Unemployment compensation is a federal-state program that provides benefits to eligible workers who become unemployed through no fault of their own. Under the system, the IRS collects from employers an annual payroll tax pursuant to the Federal Unemployment Tax Act (FUTA). The states also collect a payroll tax on a quarterly basis, which they use to pay benefits. The states are permitted to determine their own benefit eligibility requirements, the amount and duration of benefits and set the tax structure for employers so long as their standards do not conflict with federal law.
Under most state programs, eligibility for unemployment benefits is a low hurdle. As such, the “great recession” overburdened most—if not all—state programs and lead to calls for legislative reform. One such bill—CS/HB 7005—passed the Florida House’s Economic Affairs Committee on February 25, 2011, and will be taken up by the full Florida House in the 2011 legislative session.
CS/HB 7005 is a reaction to the large increase in Florida’s benefits payouts—in 2010, the State’s unemployment rate hovered near 12%—and is touted by supporters as a catalyst for attracting new business. The Bill requires claimants to complete an initial skills review following a determination that they are eligible for benefits, which is reported to regional workforce board or career center. It also sets a maximum of 20 weeks for benefits payments and ties the number of available benefit weeks to the state’s unemployment rate, i.e., the higher the rate the greater the number of benefit weeks. In years 2012, 2013 and 2014, employers still would be permitted to pay their taxes in installments throughout the year; however, the Bill would reduce most employer’s tax rates through a 10% reduction to their benefit ratio calculation.
For purposes of determining eligibility for benefits after a voluntarily quit, the Bill would define “good cause” for leaving employment as that which “would compel a reasonable employee to cease his or her work.” The Bill also would expand the definition of misconduct disqualifying a worker from unemployment benefits to include conduct outside the workplace or working hours that demonstrates a “conscious disregard” of an employer’s interests (as opposed to willful and wanton disregard) and “a deliberate violation or disregard” of the employer’s “reasonable standards of behavior;” chronic absenteeism or tardiness in violation of a known policy or one or more unapproved absences following a written warning; willful and deliberate violations of state regulations or standards that would cause the employer to be sanctioned or lose an applicable license or certification; and violations of employer rules unless the claimant can demonstrate that the claimant did not know about the rule or the rule is either unlawful or not reasonably related to job environment and performance or enforced inconsistently. The Bill also specifies that under certain circumstances, criminal activity in connection with work need not be punishable by imprisonment to result in disqualification and a claimant in prison is disqualified from receiving benefits. In addition, the Bill provides that the number of weeks severance pay disqualifies an individual from benefits is equal to the amount of the severance divided by the employee’s weekly wage.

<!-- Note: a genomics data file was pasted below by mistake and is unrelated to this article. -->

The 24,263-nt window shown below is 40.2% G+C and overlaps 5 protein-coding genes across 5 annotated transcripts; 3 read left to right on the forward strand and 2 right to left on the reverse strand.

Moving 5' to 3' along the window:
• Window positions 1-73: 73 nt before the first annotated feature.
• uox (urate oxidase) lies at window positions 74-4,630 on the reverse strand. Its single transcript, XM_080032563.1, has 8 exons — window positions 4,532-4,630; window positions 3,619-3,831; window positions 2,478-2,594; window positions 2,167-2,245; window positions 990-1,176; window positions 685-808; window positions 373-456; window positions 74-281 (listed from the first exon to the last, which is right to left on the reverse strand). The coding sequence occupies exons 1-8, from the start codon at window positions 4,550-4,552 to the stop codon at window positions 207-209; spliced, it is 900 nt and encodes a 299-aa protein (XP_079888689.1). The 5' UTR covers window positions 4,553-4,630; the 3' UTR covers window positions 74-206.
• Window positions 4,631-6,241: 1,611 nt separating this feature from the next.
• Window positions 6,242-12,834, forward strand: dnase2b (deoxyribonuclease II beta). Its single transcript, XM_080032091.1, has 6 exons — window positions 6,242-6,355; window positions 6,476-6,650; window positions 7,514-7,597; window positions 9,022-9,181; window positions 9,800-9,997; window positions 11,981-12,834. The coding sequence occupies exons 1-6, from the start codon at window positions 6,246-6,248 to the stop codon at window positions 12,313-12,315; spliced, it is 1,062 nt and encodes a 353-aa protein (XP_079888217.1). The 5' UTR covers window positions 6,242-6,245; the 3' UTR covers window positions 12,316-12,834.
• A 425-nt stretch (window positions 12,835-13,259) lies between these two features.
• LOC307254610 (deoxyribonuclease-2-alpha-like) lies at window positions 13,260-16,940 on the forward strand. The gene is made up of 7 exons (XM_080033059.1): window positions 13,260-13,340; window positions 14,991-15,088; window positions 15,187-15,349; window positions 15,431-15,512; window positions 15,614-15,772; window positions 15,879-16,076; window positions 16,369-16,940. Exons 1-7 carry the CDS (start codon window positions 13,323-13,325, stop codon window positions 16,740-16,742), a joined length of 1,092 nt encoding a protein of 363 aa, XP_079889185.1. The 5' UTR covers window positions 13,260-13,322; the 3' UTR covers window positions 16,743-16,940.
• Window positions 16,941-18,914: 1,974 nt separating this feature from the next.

Administratively, the Bill also codifies rules relating to claims process. The Bill allows the exclusion of irrelevant, immaterial or repetitious evidence and allows for the admission of hearsay evidence under certain circumstances. It also would allow claimants to file appeals of benefit determinations made by the Appeals Commission in the appellate court nearest the claimant. Finally, the Bill would coordinate state and federal law such that federally-funded extended benefits could continue to be drawn down. Florida’s maximum weekly benefit amount of $275 would remain unchanged.
While it is too soon to say whether CS/HB 7005 will be seen as idea whose time has come, or an overreaction to an economic crisis, employers would be well-advised to monitor its progress and encourage their own state legislators to consider similar legislation.